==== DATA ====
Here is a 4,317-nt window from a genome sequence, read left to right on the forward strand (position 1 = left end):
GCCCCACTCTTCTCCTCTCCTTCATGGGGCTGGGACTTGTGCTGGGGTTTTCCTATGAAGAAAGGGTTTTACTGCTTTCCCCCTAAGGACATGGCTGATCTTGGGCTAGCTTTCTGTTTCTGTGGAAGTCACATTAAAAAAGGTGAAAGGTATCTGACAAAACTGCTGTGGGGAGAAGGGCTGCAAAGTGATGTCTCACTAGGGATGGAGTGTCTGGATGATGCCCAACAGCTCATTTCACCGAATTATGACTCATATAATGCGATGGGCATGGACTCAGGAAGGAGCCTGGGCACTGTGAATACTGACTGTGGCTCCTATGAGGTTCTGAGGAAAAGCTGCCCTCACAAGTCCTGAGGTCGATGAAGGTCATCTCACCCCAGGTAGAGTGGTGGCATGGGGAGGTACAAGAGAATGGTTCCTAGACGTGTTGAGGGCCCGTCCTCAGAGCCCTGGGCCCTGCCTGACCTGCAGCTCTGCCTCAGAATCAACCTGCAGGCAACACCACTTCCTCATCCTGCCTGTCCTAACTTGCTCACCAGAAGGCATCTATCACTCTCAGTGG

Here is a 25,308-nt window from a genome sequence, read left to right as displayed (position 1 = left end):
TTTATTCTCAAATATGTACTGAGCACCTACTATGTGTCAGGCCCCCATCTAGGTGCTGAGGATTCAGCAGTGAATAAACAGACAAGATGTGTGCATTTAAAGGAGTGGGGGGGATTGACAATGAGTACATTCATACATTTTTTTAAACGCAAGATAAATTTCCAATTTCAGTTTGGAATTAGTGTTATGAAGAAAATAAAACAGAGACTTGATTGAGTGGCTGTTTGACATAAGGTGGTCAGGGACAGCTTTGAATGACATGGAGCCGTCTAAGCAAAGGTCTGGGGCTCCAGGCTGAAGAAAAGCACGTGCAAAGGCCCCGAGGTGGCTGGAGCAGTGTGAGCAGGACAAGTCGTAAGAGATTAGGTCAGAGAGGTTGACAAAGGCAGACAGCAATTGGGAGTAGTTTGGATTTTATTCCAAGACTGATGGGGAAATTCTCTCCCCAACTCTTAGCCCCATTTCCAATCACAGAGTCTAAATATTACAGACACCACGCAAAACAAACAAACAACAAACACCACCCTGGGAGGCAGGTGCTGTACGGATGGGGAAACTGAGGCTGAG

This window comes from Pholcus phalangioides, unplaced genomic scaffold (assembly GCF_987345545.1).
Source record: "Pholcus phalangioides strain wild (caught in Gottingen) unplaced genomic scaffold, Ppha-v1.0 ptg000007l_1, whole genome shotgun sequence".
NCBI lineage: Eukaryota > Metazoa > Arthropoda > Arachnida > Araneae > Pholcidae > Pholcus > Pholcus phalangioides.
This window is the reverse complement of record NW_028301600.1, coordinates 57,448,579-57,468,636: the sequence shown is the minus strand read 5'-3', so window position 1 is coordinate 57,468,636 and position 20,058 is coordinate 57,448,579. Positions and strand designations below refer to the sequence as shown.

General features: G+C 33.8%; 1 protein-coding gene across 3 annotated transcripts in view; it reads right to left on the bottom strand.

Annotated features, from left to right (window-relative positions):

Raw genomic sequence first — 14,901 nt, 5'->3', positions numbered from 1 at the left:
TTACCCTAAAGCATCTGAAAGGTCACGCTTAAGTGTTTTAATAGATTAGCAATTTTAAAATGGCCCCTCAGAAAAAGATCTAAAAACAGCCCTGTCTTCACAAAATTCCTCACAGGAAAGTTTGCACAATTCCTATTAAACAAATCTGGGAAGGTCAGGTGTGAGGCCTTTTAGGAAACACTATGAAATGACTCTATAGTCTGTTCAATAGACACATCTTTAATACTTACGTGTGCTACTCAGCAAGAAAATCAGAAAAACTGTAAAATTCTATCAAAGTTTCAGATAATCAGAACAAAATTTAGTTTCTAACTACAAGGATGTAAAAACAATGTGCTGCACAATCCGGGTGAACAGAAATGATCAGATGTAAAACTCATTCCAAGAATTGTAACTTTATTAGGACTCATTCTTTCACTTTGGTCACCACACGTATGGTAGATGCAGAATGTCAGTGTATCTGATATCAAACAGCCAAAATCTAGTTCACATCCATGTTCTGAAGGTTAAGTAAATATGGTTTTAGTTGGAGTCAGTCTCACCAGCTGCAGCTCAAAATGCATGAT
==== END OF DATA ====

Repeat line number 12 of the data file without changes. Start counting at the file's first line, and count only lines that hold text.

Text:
TTACCCTAAAGCATCTGAAAGGTCACGCTTAAGTGTTTTAATAGATTAGCAATTTTAAAATGGCCCCTCAGAAAAAGATCTAAAAACAGCCCTGTCTTCACAAAATTCCTCACAGGAAAGTTTGCACAATTCCTATTAAACAAATCTGGGAAGGTCAGGTGTGAGGCCTTTTAGGAAACACTATGAAATGACTCTATAGTCTGTTCAATAGACACATCTTTAATACTTACGTGTGCTACTCAGCAAGAAAATCAGAAAAACTGTAAAATTCTATCAAAGTTTCAGATAATCAGAACAAAATTTAGTTTCTAACTACAAGGATGTAAAAACAATGTGCTGCACAATCCGGGTGAACAGAAATGATCAGATGTAAAACTCATTCCAAGAATTGTAACTTTATTAGGACTCATTCTTTCACTTTGGTCACCACACGTATGGTAGATGCAGAATGTCAGTGTATCTGATATCAAACAGCCAAAATCTAGTTCACATCCATGTTCTGAAGGTTAAGTAAATATGGTTTTAGTTGGAGTCAGTCTCACCAGCTGCAGCTCAAAATGCATGAT